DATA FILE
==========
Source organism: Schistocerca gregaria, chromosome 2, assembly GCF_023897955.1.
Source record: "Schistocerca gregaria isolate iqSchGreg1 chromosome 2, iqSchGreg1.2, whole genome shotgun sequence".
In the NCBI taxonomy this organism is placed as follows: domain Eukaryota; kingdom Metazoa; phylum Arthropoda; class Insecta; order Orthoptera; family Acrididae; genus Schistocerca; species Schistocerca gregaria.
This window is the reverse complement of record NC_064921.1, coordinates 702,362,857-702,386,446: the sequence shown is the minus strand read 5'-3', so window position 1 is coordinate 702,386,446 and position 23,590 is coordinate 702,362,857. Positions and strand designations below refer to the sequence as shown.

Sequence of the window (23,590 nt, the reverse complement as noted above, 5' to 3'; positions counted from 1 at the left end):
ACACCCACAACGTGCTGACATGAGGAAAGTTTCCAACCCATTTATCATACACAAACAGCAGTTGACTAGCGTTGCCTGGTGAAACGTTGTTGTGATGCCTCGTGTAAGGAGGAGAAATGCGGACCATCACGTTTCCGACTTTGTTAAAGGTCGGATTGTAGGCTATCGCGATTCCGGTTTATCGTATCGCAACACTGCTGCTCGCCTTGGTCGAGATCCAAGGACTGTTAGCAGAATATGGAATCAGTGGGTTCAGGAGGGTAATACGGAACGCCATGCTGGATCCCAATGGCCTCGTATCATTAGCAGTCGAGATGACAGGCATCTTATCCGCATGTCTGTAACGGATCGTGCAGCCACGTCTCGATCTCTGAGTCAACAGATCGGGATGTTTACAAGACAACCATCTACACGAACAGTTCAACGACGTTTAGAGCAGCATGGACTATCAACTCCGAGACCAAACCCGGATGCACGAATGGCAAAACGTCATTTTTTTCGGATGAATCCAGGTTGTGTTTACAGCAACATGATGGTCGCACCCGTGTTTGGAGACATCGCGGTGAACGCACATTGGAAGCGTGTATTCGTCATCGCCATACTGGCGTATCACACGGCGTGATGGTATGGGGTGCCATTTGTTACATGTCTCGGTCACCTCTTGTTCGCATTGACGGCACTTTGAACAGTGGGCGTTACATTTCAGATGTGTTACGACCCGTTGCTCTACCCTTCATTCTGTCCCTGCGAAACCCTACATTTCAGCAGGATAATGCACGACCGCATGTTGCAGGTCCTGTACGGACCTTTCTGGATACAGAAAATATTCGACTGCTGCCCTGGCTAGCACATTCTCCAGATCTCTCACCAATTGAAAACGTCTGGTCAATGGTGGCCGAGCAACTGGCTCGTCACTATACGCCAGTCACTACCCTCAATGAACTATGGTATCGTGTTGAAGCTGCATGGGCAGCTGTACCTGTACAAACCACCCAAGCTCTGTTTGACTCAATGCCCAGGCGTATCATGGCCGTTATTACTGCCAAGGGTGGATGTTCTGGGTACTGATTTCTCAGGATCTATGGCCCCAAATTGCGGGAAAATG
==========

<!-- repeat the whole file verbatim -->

Source organism: Schistocerca gregaria, chromosome 2, assembly GCF_023897955.1.
Source record: "Schistocerca gregaria isolate iqSchGreg1 chromosome 2, iqSchGreg1.2, whole genome shotgun sequence".
In the NCBI taxonomy this organism is placed as follows: domain Eukaryota; kingdom Metazoa; phylum Arthropoda; class Insecta; order Orthoptera; family Acrididae; genus Schistocerca; species Schistocerca gregaria.
This window is the reverse complement of record NC_064921.1, coordinates 702,362,857-702,386,446: the sequence shown is the minus strand read 5'-3', so window position 1 is coordinate 702,386,446 and position 23,590 is coordinate 702,362,857. Positions and strand designations below refer to the sequence as shown.

Sequence of the window (23,590 nt, the reverse complement as noted above, 5' to 3'; positions counted from 1 at the left end):
ACACCCACAACGTGCTGACATGAGGAAAGTTTCCAACCCATTTATCATACACAAACAGCAGTTGACTAGCGTTGCCTGGTGAAACGTTGTTGTGATGCCTCGTGTAAGGAGGAGAAATGCGGACCATCACGTTTCCGACTTTGTTAAAGGTCGGATTGTAGGCTATCGCGATTCCGGTTTATCGTATCGCAACACTGCTGCTCGCCTTGGTCGAGATCCAAGGACTGTTAGCAGAATATGGAATCAGTGGGTTCAGGAGGGTAATACGGAACGCCATGCTGGATCCCAATGGCCTCGTATCATTAGCAGTCGAGATGACAGGCATCTTATCCGCATGTCTGTAACGGATCGTGCAGCCACGTCTCGATCTCTGAGTCAACAGATCGGGATGTTTACAAGACAACCATCTACACGAACAGTTCAACGACGTTTAGAGCAGCATGGACTATCAACTCCGAGACCAAACCCGGATGCACGAATGGCAAAACGTCATTTTTTTCGGATGAATCCAGGTTGTGTTTACAGCAACATGATGGTCGCACCCGTGTTTGGAGACATCGCGGTGAACGCACATTGGAAGCGTGTATTCGTCATCGCCATACTGGCGTATCACACGGCGTGATGGTATGGGGTGCCATTTGTTACATGTCTCGGTCACCTCTTGTTCGCATTGACGGCACTTTGAACAGTGGGCGTTACATTTCAGATGTGTTACGACCCGTTGCTCTACCCTTCATTCTGTCCCTGCGAAACCCTACATTTCAGCAGGATAATGCACGACCGCATGTTGCAGGTCCTGTACGGACCTTTCTGGATACAGAAAATATTCGACTGCTGCCCTGGCTAGCACATTCTCCAGATCTCTCACCAATTGAAAACGTCTGGTCAATGGTGGCCGAGCAACTGGCTCGTCACTATACGCCAGTCACTACCCTCAATGAACTATGGTATCGTGTTGAAGCTGCATGGGCAGCTGTACCTGTACAAACCACCCAAGCTCTGTTTGACTCAATGCCCAGGCGTATCATGGCCGTTATTACTGCCAAGGGTGGATGTTCTGGGTACTGATTTCTCAGGATCTATGGCCCCAAATTGCGGGAAAATG